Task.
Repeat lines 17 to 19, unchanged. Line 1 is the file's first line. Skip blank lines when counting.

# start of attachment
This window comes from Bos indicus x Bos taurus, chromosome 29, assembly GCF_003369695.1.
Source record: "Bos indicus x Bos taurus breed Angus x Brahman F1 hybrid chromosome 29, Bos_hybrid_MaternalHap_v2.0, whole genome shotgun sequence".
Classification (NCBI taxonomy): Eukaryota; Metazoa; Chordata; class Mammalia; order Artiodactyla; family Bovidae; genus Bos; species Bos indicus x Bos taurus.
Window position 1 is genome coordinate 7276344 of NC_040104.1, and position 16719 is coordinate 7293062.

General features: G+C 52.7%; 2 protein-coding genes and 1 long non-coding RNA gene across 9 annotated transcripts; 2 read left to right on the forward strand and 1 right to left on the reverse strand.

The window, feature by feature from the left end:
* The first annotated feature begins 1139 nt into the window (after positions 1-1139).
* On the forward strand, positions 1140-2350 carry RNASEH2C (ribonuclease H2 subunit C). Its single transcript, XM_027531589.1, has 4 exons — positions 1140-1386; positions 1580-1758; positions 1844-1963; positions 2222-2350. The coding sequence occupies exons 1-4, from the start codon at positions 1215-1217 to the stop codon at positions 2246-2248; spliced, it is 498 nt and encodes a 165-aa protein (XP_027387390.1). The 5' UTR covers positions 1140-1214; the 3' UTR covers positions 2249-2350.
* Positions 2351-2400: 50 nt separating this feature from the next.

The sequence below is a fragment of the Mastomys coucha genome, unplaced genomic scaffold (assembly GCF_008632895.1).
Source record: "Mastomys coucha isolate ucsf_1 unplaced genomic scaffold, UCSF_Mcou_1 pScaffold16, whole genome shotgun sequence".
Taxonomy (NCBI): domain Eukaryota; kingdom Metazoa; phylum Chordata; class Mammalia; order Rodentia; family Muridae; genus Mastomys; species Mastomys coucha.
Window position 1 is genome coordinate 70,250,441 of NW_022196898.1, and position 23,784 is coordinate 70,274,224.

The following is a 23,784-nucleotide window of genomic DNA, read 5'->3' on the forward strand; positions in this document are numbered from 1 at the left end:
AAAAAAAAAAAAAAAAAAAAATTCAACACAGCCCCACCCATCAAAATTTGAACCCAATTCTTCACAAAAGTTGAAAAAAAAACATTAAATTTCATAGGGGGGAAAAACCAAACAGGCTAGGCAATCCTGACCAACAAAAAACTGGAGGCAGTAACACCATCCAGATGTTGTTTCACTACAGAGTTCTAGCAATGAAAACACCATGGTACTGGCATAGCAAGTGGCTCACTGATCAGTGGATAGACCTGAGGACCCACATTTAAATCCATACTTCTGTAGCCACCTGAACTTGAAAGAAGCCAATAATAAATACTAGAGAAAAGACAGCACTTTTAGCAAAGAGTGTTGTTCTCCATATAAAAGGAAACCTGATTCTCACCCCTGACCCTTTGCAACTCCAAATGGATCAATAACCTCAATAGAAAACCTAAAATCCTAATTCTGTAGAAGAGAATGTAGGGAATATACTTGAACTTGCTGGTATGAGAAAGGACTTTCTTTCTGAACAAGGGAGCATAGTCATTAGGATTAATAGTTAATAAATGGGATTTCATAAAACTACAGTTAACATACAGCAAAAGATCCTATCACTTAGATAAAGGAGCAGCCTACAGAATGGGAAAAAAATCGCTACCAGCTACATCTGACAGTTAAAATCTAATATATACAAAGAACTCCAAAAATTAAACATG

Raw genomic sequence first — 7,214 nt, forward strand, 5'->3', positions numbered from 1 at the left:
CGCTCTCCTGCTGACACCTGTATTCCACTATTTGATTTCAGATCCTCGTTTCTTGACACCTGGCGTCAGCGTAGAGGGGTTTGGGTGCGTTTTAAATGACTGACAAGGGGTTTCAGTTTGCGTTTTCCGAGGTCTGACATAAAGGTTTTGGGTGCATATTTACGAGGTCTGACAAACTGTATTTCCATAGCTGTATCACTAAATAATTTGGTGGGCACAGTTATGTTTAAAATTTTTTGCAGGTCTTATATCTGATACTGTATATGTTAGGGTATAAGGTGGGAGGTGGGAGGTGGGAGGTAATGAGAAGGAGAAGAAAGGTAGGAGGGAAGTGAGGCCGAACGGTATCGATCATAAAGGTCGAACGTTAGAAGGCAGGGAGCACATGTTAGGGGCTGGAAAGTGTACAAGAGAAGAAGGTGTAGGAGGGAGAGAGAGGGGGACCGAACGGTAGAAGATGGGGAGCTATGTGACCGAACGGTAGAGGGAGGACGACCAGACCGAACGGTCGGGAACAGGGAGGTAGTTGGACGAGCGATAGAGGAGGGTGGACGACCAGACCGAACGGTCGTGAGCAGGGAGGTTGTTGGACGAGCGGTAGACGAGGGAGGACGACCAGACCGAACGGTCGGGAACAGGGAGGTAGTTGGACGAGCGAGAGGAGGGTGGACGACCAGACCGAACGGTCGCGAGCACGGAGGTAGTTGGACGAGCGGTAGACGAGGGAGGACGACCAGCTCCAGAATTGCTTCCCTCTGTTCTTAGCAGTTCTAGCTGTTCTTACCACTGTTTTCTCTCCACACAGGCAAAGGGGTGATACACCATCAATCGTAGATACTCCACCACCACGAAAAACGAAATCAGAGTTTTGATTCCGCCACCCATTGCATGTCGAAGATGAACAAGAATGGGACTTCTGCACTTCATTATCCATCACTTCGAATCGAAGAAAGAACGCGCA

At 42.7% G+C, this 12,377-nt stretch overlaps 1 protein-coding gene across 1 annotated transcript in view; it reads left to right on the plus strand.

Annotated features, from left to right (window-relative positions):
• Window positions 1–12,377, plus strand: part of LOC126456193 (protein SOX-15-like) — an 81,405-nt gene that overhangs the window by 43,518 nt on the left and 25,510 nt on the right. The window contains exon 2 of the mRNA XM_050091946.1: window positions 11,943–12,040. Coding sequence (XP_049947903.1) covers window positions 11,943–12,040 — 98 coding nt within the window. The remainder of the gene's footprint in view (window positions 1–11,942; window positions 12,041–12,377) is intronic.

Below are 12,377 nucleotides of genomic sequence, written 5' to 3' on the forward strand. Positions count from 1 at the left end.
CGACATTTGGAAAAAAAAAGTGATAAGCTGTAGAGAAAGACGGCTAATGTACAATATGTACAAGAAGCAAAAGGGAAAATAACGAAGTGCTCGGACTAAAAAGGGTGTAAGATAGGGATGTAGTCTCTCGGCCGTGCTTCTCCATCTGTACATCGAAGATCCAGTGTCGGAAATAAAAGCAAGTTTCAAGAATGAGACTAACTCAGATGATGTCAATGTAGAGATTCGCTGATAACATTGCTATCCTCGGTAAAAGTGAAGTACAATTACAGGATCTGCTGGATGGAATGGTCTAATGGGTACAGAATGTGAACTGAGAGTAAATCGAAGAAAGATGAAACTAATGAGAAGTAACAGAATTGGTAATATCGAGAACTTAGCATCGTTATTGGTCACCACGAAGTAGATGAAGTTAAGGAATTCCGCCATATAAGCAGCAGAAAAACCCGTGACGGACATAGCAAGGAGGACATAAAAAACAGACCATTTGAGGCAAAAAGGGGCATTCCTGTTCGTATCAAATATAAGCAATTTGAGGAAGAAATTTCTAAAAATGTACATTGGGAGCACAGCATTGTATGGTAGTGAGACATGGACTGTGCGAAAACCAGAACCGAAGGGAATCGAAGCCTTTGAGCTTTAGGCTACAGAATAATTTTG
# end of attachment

CGCTCTCCTGCTGACACCTGTATTCCACTATTTGATTTCAGATCCTCGTTTCTTGACACCTGGCGTCAGCGTAGAGGGGTTTGGGTGCGTTTTAAATGACTGACAAGGGGTTTCAGTTTGCGTTTTCCGAGGTCTGACATAAAGGTTTTGGGTGCATATTTACGAGGTCTGACAAACTGTATTTCCATAGCTGTATCACTAAATAATTTGGTGGGCACAGTTATGTTTAAAATTTTTTGCAGGTCTTATATCTGATACTGTATATGTTAGGGTATAAGGTGGGAGGTGGGAGGTGGGAGGTAATGAGAAGGAGAAGAAAGGTAGGAGGGAAGTGAGGCCGAACGGTATCGATCATAAAGGTCGAACGTTAGAAGGCAGGGAGCACATGTTAGGGGCTGGAAAGTGTACAAGAGAAGAAGGTGTAGGAGGGAGAGAGAGGGGGACCGAACGGTAGAAGATGGGGAGCTATGTGACCGAACGGTAGAGGGAGGACGACCAGACCGAACGGTCGGGAACAGGGAGGTAGTTGGACGAGCGATAGAGGAGGGTGGACGACCAGACCGAACGGTCGTGAGCAGGGAGGTTGTTGGACGAGCGGTAGACGAGGGAGGACGACCAGACCGAACGGTCGGGAACAGGGAGGTAGTTGGACGAGCGAGAGGAGGGTGGACGACCAGACCGAACGGTCGCGAGCACGGAGGTAGTTGGACGAGCGGTAGACGAGGGAGGACGACCAGCTCCAGAATTGCTTCCCTCTGTTCTTAGCAGTTCTAGCTGTTCTTACCACTGTTTTCTCTCCACACAGGCAAAGGGGTGATACACCATCAATCGTAGATACTCCACCACCACGAAAAACGAAATCAGAGTTTTGATTCCGCCACCCATTGCATGTCGAAGATGAACAAGAATGGGACTTCTGCACTTCATTATCCATCACTTCGAATCGAAGAAAGAACGCGCA

At 42.7% G+C, this 12,377-nt stretch overlaps 1 protein-coding gene across 1 annotated transcript in view; it reads left to right on the plus strand.

Annotated features, from left to right (window-relative positions):